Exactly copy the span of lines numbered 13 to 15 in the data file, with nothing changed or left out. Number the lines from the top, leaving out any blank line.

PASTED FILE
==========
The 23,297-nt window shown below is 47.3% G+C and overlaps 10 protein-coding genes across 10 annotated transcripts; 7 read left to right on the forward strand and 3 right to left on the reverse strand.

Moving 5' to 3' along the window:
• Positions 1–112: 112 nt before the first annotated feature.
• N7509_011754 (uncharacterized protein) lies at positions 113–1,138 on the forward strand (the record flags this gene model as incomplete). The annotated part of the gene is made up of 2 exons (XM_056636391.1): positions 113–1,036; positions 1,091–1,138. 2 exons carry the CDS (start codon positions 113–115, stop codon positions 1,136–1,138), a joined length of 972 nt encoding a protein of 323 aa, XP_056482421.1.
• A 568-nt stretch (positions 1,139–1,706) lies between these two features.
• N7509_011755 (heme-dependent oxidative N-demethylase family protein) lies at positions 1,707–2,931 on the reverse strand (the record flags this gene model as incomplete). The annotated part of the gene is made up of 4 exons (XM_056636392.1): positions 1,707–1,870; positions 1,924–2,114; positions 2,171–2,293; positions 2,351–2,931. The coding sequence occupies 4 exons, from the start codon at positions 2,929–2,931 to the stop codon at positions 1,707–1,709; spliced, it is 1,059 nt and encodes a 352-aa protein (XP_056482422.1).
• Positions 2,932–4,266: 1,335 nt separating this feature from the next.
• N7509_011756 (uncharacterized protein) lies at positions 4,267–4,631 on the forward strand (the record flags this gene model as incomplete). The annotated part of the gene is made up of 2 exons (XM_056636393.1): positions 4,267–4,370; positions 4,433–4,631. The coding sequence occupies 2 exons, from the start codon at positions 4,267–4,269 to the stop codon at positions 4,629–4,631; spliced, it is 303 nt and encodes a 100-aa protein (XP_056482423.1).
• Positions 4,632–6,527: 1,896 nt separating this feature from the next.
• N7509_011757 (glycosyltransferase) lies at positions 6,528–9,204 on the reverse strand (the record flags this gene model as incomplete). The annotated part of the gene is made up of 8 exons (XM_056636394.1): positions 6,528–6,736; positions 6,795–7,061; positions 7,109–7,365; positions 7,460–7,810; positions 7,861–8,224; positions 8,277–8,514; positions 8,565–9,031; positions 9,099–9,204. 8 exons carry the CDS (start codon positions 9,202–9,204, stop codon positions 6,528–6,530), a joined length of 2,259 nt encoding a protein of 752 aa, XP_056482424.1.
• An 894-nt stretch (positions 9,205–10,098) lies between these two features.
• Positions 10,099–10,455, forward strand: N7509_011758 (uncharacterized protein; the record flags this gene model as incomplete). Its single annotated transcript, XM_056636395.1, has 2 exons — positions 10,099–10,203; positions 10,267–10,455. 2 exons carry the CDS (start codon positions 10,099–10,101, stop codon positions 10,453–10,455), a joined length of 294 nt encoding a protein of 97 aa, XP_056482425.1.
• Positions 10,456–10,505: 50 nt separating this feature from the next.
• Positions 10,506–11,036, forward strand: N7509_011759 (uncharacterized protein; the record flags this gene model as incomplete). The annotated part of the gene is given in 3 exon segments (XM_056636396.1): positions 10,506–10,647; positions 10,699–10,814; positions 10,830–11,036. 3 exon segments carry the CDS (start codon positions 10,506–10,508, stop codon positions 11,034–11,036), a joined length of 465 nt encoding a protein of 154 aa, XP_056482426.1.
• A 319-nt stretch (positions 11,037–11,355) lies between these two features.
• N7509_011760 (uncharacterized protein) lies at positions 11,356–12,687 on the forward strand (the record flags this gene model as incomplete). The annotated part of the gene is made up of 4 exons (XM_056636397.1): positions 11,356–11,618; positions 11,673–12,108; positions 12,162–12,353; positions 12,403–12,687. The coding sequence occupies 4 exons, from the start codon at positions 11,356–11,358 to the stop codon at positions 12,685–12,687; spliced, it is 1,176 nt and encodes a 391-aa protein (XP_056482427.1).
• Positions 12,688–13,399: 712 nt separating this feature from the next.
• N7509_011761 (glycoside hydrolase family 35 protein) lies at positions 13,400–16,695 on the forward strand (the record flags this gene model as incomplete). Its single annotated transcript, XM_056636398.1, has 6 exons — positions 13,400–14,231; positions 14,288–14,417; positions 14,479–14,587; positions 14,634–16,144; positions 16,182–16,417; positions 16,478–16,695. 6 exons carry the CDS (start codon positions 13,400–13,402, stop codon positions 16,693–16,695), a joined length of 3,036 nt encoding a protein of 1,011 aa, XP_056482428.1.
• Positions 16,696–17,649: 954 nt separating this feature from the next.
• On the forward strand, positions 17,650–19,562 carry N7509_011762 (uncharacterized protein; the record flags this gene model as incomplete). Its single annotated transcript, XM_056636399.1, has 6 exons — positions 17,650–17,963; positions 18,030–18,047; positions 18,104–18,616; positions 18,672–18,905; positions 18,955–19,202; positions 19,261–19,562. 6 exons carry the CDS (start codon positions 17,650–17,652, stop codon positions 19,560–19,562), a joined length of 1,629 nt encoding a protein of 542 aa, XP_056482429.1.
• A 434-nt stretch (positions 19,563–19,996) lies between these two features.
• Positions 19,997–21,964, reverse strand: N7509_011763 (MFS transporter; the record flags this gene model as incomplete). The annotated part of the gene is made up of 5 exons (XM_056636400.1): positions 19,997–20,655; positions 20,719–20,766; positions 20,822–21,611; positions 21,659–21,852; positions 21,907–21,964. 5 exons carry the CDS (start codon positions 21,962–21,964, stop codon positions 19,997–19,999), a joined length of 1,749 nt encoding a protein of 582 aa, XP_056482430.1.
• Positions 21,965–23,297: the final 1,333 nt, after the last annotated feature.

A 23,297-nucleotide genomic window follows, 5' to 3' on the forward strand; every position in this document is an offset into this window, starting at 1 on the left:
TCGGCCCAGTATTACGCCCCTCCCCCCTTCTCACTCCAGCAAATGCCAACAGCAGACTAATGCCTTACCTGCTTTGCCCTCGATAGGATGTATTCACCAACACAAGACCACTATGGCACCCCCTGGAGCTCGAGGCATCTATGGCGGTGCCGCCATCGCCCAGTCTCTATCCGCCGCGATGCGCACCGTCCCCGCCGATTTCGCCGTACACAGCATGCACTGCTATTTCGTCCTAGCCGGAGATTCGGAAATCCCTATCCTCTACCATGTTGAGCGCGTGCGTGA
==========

• Positions 10,456–10,505: 50 nt separating this feature from the next.
• Positions 10,506–11,036, forward strand: N7509_011759 (uncharacterized protein; the record flags this gene model as incomplete). The annotated part of the gene is given in 3 exon segments (XM_056636396.1): positions 10,506–10,647; positions 10,699–10,814; positions 10,830–11,036. 3 exon segments carry the CDS (start codon positions 10,506–10,508, stop codon positions 11,034–11,036), a joined length of 465 nt encoding a protein of 154 aa, XP_056482426.1.
• A 319-nt stretch (positions 11,037–11,355) lies between these two features.